(Reuters) - A 91-year-old man sentenced in Detroit to three years in federal prison after admitting to being a drug mule has been released early because he is dying, according to U.S. District Court records unsealed on Wednesday.
Leo Sharp, an Indiana resident, admitted to serving as a cocaine courier for a Mexican drug cartel and was sentenced in May 2014 to 36 months in prison, followed by three years of supervised release.
Judge Nancy Edmunds granted Sharp's release in June in an order that said he was terminally ill and had a life expectancy of six to nine months. Federal prison records show Sharp was released on June 25.
"The director of the Federal Bureau of Prisons contends, and this court agrees, that the defendant's terminal medical condition and limited life expectancy constitute extraordinary and compelling reasons warranting the requested reduction," Edmunds wrote in the order.
Sharp, a decorated World War Two combat veteran, was pulled over by police in October 2011 for erratic driving on an interstate highway in Michigan with what turned out to be 104 bricks of cocaine in his truck, about 229 pounds.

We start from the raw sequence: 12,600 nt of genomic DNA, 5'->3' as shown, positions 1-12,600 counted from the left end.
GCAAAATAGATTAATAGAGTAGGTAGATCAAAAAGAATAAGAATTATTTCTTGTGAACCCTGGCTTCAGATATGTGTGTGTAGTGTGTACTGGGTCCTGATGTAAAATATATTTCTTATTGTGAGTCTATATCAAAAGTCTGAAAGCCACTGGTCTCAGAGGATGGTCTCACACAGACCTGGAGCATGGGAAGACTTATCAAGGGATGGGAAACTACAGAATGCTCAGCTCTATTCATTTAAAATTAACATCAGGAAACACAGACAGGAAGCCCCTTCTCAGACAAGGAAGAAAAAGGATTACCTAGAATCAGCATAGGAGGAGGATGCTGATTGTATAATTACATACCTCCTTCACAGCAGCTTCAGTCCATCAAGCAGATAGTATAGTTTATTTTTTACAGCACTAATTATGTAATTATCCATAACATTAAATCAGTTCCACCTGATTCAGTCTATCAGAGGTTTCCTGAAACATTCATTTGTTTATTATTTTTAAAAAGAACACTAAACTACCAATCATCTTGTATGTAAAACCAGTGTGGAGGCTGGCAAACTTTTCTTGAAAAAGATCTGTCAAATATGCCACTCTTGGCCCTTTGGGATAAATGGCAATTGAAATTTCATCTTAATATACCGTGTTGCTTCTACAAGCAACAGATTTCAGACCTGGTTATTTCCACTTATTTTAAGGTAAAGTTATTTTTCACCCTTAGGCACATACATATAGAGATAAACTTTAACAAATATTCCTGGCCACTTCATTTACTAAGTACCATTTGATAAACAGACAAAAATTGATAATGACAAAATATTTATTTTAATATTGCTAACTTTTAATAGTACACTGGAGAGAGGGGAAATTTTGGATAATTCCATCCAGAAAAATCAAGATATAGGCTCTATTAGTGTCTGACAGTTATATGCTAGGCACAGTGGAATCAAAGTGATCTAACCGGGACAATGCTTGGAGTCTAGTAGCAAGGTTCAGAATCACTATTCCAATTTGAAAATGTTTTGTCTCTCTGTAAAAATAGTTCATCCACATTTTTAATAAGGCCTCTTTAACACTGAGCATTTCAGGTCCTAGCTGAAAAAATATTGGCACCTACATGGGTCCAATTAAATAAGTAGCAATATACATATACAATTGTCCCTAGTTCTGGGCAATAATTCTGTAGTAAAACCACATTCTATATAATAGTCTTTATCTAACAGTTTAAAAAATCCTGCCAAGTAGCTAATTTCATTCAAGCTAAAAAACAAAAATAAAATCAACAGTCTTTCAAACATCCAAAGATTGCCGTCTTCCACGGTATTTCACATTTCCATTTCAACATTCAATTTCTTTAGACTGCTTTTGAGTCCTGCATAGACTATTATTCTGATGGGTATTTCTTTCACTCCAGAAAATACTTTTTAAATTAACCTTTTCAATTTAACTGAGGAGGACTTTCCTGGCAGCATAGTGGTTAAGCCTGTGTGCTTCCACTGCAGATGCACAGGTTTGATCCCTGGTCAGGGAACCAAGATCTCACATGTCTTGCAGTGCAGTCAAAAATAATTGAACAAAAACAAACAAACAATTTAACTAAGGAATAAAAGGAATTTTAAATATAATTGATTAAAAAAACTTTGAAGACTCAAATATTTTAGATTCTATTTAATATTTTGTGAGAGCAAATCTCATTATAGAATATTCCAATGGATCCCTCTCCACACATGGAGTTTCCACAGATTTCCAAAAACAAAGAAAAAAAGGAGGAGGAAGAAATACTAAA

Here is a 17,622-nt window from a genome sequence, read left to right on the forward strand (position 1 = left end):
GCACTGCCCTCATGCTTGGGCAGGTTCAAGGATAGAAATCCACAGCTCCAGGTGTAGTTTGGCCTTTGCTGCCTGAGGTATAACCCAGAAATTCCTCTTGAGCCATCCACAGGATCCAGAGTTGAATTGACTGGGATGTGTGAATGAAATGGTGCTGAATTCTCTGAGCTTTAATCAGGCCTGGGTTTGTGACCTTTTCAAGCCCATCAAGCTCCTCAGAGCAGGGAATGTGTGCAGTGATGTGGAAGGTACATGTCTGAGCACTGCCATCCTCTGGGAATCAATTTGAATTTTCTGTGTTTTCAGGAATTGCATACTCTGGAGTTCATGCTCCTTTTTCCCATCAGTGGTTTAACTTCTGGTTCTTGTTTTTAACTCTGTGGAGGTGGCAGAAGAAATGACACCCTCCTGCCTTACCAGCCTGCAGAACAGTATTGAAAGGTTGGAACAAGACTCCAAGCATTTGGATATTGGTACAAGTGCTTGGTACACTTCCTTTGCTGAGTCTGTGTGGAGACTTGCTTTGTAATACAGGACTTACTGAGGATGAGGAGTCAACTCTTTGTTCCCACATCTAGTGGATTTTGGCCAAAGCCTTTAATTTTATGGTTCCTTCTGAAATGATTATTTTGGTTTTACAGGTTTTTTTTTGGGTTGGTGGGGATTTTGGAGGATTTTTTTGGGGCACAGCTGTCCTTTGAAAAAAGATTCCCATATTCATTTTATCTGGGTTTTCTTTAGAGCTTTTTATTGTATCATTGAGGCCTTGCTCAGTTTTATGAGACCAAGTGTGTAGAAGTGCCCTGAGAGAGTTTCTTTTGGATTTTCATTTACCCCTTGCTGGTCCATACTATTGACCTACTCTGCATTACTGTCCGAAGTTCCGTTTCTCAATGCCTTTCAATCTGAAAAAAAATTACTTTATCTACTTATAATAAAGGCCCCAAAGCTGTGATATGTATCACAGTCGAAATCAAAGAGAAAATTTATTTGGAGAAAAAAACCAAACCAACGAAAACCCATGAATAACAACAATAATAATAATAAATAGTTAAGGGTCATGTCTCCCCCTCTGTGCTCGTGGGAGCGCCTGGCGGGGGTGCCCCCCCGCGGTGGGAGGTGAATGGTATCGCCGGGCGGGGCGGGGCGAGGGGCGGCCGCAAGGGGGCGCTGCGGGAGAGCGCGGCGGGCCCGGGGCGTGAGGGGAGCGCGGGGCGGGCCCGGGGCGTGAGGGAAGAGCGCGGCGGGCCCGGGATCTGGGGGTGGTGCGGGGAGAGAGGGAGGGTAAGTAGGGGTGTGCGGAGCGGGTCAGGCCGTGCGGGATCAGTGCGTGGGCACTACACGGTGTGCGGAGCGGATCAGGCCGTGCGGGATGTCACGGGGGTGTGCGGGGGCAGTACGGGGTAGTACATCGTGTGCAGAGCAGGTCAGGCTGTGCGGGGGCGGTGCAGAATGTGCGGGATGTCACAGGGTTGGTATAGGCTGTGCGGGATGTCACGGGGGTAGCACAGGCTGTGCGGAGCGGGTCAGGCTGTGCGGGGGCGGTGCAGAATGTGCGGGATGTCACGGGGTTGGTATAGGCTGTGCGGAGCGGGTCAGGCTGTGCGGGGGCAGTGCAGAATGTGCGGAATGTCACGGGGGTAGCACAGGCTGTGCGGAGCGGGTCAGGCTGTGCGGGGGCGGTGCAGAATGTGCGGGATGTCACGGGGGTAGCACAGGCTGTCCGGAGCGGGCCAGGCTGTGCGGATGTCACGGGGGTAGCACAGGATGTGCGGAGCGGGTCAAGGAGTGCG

Prosecutors had said Sharp hauled 1,250 kilograms (2,755 pounds) of cocaine into Michigan from the southwest United States on a half-dozen trips from February 2010 until his arrest, earning $1,000 per kilogram for drugs he transported.
He also hauled duffel bags stuffed with cash back to the southwest border for the criminal organization that was part of Mexico's Sinaloa cartel, prosecutors said.
Sharp pleaded guilty to one count of conspiring to distribute cocaine in an agreement with prosecutors that called for a recommendation for a prison sentence of five years.
(Reporting by David Bailey in Minneapolis; Editing by Sandra Maler)